NYC Removes Election Results After Test Ballots Counted In Error
(Bloomberg) -- The New York City Board of Elections took down previously reported results in the Democratic mayoral primary after mistakenly counting test ballots alongside election night results, producing about 135,000 so-called dummy ballots that skewed results.
Those inaccurate results could have contributed to what looked like a surge of support for former city Sanitation Commissioner Kathryn Garcia in results posted Tuesday that showed her narrowing the gap with frontrunner Brooklyn Borough President Eric Adams.
“Board staff has removed all test ballot images from the system,” the board said in a statement posted on Twitter late Tuesday night. “The board apologizes for the error.”
Earlier Tuesday, the board posted results of the ranked-choice of Election Day and early votes. Those results showed Adams holding a 2-point lead over Garcia. Adams’s lead had tightened dramatically in the second posting of results -- so much so, that Adams issued a statement saying he was questioning the count. Questions also arose over why the board said around 800,000 ballots were cast in early voting and on Election Day last week, but suggested there were 942,000 ballots in Tuesday’s tally.
On election night, Adams had a lead of 75,512 votes in first-choice balloting. But after transferring votes for eliminated candidates in the incorrect tally released on Tuesday, his lead appeared to have tightened to just 15,908 votes.
Adams said in a statement that the new numbers “raised serious questions” and that his campaign was seeking answers from the Board of Elections to explain why Tuesday’s vote total was nearly 142,000 ballots higher than last week’s totals.
Civil rights lawyer Maya Wiley, the favorite of national progressives, had been in second place until the last round of ranked-choice counting on Tuesday. Garcia appeared to overtake her by just 3,806 votes in ranked-choice voting results released Tuesday, which showed Adams ranked just higher in voter preferences than his opponents.
New York City is using the ranked-choice system of voting for the first time in a mayor’s race, allowing primary voters to select their five favorite candidates in order and have their backup choices count if their top picks are eliminated.
“We remain confident that Eric Adams will be the next mayor of New York because he put together a historic five-borough working-class coalition of New Yorkers to make our city a safer, fairer, more affordable place,” the campaign said in a statement.
Adams would be the second Black man to lead the U.S.’s most populous city. Garcia would be the first woman.
Regardless of the inaccurate results, which the board said it would repost on Wednesday, the order of the finish could still change because 125,000 absentee ballots yet to be counted. This week’s results are meant to show only who would have won the election if absentee ballots aren’t included.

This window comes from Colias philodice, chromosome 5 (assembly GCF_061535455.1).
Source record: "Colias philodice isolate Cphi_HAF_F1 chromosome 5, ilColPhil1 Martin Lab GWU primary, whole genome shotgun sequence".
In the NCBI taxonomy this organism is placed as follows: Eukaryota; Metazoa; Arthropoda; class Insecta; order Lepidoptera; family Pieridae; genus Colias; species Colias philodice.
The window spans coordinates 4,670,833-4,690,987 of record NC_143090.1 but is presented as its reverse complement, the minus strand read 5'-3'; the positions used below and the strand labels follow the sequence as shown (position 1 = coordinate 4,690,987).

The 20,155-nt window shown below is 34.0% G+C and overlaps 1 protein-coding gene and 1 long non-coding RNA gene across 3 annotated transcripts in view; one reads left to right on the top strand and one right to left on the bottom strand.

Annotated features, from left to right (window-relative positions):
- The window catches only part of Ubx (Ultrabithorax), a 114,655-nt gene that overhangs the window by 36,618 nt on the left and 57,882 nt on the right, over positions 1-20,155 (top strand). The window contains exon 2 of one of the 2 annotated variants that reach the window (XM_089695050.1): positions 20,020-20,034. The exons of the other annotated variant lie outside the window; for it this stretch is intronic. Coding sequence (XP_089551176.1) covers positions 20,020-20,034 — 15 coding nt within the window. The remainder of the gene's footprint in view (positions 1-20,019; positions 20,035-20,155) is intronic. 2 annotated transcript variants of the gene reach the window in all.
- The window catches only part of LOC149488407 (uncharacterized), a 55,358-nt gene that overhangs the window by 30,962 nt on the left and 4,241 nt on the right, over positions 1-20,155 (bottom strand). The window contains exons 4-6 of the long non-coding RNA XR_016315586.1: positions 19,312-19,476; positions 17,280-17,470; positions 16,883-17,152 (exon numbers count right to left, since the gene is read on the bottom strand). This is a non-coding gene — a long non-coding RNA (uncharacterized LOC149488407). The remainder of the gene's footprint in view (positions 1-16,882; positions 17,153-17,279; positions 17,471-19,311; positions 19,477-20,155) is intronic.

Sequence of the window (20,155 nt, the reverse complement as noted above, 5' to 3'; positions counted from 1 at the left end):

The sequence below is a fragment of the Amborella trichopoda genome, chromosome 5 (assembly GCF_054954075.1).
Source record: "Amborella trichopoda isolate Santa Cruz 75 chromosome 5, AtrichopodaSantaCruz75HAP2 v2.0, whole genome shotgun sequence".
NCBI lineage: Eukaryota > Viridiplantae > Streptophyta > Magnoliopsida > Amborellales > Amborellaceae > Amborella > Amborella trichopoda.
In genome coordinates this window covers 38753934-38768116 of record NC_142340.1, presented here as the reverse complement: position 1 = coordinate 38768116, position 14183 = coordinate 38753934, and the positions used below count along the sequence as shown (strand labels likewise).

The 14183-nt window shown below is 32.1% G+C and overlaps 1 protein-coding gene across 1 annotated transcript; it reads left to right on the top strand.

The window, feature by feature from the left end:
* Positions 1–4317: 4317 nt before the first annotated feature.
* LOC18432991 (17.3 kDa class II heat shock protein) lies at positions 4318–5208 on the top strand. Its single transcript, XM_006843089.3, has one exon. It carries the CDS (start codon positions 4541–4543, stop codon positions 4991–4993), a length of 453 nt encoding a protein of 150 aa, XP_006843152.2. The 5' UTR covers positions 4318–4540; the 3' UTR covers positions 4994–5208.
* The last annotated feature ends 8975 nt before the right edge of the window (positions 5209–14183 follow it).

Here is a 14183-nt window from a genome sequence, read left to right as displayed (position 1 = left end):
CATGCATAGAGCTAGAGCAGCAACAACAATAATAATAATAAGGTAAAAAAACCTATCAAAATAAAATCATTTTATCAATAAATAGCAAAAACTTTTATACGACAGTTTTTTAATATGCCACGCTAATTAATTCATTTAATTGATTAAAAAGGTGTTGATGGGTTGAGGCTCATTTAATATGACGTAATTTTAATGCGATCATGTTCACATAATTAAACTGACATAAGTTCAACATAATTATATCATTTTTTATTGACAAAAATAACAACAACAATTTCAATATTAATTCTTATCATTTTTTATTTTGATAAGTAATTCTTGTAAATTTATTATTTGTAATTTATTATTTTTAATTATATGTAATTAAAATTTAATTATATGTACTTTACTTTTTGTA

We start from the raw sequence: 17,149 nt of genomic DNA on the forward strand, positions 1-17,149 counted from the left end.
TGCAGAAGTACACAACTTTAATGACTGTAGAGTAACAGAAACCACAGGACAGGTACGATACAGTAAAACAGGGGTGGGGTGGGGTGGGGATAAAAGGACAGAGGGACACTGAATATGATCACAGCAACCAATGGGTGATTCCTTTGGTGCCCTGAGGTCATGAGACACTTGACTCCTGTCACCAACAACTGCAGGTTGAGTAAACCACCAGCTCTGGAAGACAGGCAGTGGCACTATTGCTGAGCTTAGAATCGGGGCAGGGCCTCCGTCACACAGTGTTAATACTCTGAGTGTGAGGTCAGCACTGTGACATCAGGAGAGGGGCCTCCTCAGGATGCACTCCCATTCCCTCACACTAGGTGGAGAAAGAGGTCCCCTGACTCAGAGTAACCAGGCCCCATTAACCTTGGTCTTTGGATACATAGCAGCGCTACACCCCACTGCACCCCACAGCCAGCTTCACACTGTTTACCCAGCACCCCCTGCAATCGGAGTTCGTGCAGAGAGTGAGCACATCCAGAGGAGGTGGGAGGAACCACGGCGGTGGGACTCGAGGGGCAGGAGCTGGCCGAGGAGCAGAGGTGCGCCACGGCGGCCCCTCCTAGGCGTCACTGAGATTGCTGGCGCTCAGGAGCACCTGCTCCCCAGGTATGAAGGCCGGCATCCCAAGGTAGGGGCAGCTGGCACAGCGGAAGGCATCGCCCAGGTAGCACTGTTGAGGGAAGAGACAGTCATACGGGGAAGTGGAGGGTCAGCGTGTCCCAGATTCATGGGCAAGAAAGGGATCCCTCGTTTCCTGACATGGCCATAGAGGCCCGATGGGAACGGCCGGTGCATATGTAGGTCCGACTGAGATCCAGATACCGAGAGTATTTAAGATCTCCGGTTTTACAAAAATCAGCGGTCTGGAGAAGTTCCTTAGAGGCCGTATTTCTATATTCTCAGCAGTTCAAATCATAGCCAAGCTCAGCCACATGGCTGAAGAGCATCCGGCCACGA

Wiley and Garcia have each said they intend to remain in the race until the calculations are complete. The latest that would be is July 12, city officials have said.
“There’s still a lot of votes still out there,” said Garcia at a press conference on Tuesday. “There’s 124,000-plus votes still out and we need to make sure those all get counted.”
Wiley, in an emailed statement, said “we must allow the democratic process to continue and count every vote so that New Yorkers have faith in our democracy and government. And we must all support its results.”
The candidate who placed fourth in the mayor’s race last week, former Democratic presidential candidate Andrew Yang, conceded last Tuesday when he received 11.7% of the first-choice vote.
The outstanding absentee ballots, which won’t be counted until July 6, are likely to favor Adams: 44% came from state Assembly districts where he led in the early and election-day voting, compared to 32% from Garcia-led districts.
The winner of the Democratic primary for mayor will face Republican nominee Curtis Sliwa in the November election, but is heavily favored to win in the overwhelmingly Democratic city.
Adams, a former New York Police Department captain, built strong support across the city by campaigning as a law-and-order candidate who had also survived a police beating as a teen arrested for criminal trespassing. He opposed calls to cut police budget funding and advocated the return of some form of stop-and-frisk as well as a plainclothes anti-crime task force, both of which were accused of disproportionately targeting men of color.
In early voting and on Election Day, Adams carried Republican-heavy Staten Island as well as the outer boroughs of Brooklyn and the Bronx as the city endures a sharp rise in shootings and a doubling of hate crimes in the last year.
Wiley, a former counsel to term-limited Mayor Bill de Blasio, received national support from progressive figures eager for a win at the ballot box. But she took criticism for paying for a private security force in her neighborhood, while calling for police budget cuts.
Garcia was seen as a competent manager with city experience and did well among voters eager to see a non-ideological candidate lead the city.
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